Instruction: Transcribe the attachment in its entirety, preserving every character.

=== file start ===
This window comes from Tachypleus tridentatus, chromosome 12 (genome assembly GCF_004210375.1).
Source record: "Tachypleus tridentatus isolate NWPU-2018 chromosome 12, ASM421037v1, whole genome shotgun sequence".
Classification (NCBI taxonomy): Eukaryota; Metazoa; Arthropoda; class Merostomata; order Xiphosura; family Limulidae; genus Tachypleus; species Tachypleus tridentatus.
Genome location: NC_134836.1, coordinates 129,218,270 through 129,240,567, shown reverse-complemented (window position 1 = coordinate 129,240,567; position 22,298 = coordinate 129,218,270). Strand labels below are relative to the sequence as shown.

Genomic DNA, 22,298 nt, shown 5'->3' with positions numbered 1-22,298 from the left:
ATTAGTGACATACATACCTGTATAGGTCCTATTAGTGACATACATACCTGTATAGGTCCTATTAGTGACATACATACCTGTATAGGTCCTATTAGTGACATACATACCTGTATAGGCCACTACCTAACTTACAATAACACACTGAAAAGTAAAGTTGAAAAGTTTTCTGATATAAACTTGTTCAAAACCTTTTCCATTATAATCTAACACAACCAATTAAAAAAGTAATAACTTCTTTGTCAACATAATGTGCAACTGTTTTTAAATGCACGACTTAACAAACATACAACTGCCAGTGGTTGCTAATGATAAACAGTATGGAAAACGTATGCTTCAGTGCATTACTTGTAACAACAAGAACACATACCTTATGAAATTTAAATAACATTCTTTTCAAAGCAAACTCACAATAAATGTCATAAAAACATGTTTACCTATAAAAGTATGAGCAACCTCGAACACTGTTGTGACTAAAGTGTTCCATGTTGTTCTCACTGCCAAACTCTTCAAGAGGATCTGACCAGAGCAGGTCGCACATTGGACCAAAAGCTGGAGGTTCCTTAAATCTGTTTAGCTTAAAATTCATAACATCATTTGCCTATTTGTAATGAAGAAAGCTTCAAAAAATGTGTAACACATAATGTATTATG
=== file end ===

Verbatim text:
This window comes from Tachypleus tridentatus, chromosome 12 (genome assembly GCF_004210375.1).
Source record: "Tachypleus tridentatus isolate NWPU-2018 chromosome 12, ASM421037v1, whole genome shotgun sequence".
Classification (NCBI taxonomy): Eukaryota; Metazoa; Arthropoda; class Merostomata; order Xiphosura; family Limulidae; genus Tachypleus; species Tachypleus tridentatus.
Genome location: NC_134836.1, coordinates 129,218,270 through 129,240,567, shown reverse-complemented (window position 1 = coordinate 129,240,567; position 22,298 = coordinate 129,218,270). Strand labels below are relative to the sequence as shown.

Genomic DNA, 22,298 nt, shown 5'->3' with positions numbered 1-22,298 from the left:
ATTAGTGACATACATACCTGTATAGGTCCTATTAGTGACATACATACCTGTATAGGTCCTATTAGTGACATACATACCTGTATAGGTCCTATTAGTGACATACATACCTGTATAGGCCACTACCTAACTTACAATAACACACTGAAAAGTAAAGTTGAAAAGTTTTCTGATATAAACTTGTTCAAAACCTTTTCCATTATAATCTAACACAACCAATTAAAAAAGTAATAACTTCTTTGTCAACATAATGTGCAACTGTTTTTAAATGCACGACTTAACAAACATACAACTGCCAGTGGTTGCTAATGATAAACAGTATGGAAAACGTATGCTTCAGTGCATTACTTGTAACAACAAGAACACATACCTTATGAAATTTAAATAACATTCTTTTCAAAGCAAACTCACAATAAATGTCATAAAAACATGTTTACCTATAAAAGTATGAGCAACCTCGAACACTGTTGTGACTAAAGTGTTCCATGTTGTTCTCACTGCCAAACTCTTCAAGAGGATCTGACCAGAGCAGGTCGCACATTGGACCAAAAGCTGGAGGTTCCTTAAATCTGTTTAGCTTAAAATTCATAACATCATTTGCCTATTTGTAATGAAGAAAGCTTCAAAAAATGTGTAACACATAATGTATTATG